Douglas College > Student Services > Support > Aboriginal Student Services
Our vision is to be responsive to your needs as an Aboriginal student so that you can achieve your potential for success as a self-directed, independent learner. We are also here to provide support in a manner that is consistent with the cultures and values of our peoples, as well as to enhance and complement Douglas College values.
Anyone who is Aboriginal, First Nations, Metis, and of Inuit backgrounds can identify as being Aboriginal. This means status and non-status Natives from North America.
You are asked to self-identify as Aboriginal when you register at Douglas College. Self identifying is confidential and is completely voluntary.
At Douglas College, we believe that self identifying as Aboriginal means being proud of who you are. We also believe it is essential to understand how many Aboriginal students attend Douglas College so that we can provide a culturally appropriate environment and resources in order to support self-identifying students.
Sandra comes to us from the Haida First Nation and is proud to say that she has been on her personal healing journey since 1988.
Sandra has over 25 years experience in the administration/management arena and has successfully organized and facilitated events from community to national forums. She also has a diverse experience in fields of Health issues, Women's issues and Aboriginal concerns as a proactive participant. Sandra has been responsible for policy-making, project managements, organizing, public relations and workshop facilitation in various capacities.
Sandra is proud to serve on several boards, as she strongly believes in community.
In addition to facilitating and organizing events, Sandra enjoys spending her free time weaving baskets and jewelry, painting, and reading. She is also apart of an Urban Haida dance group called K’uuts’llxuu T’aaxwii, meaning Far South Song Birds.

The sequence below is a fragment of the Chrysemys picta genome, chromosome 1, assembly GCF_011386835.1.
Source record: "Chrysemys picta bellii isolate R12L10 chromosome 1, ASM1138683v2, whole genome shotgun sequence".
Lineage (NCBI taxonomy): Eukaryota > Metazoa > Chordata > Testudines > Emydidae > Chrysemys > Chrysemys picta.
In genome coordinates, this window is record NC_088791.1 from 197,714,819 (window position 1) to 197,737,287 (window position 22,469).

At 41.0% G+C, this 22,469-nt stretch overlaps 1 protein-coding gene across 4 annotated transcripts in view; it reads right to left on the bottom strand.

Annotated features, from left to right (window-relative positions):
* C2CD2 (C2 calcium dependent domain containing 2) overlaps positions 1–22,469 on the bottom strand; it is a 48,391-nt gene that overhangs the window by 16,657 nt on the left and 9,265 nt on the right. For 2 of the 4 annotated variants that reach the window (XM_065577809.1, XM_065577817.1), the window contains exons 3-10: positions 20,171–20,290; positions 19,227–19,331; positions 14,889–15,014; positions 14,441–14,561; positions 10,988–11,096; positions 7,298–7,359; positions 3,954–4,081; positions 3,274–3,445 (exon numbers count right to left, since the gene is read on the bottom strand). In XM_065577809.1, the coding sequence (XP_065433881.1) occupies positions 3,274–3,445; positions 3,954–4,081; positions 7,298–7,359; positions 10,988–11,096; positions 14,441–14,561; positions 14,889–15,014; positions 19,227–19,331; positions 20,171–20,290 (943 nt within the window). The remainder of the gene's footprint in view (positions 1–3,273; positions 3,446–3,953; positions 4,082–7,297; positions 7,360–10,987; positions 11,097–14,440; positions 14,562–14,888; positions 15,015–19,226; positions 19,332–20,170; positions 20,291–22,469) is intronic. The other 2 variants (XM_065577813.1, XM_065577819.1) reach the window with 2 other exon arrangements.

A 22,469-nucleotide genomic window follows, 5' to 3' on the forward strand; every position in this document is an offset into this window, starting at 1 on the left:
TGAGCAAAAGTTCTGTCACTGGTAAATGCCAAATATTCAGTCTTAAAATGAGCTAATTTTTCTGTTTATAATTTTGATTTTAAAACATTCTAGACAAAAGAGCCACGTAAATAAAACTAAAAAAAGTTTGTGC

You can meet Sandra at one of the many events/ceremonies that Douglas College holds.
This centre sits on the traditional territory of the QayQayt First Nation. The Qayqayt (also Qiqayt, pronounced "Kee-Kite"), is one of the smallest First Nations in Canada and the only one without a land base.
The Qayqayt reserve used to exist on the banks of the Fraser River, around New Westminster. The Qayqayt people historically spoke the Halq'eméylem (Upriver dialect), of Halkomelem (also Hul’q’umi’num’/Henqeminem), a Coast Salish language.
Here are some resources for more information about the QayQayt:
A Tribe of One – a National Film Board film documentary (available in our Library)
This centre sits on the traditional territory of the Kwikwetlem First Nation. The Kwikwetlem are a Sto:lo people with reserves in the Coquitlam River watershed. They traditionally speak the Downriver dialect of Halkomelem (also Hul’q’umi’num’/Henqeminem). The name Kwikwetlem means "red fish up the river.”
"There is a longing in the heart of my people to reach out and grasp that which is needed for our survival. There is longing among the young of my nation to secure for themselves and their people the skills that will provide them with a sense of worth and purpose.
"They will be our new warriors. Their training will be much longer and more demanding more determination and separation from home and family. But they will emerge with their hands held forward to grasp the place in society that is rightfully theirs."
- Chief Dan George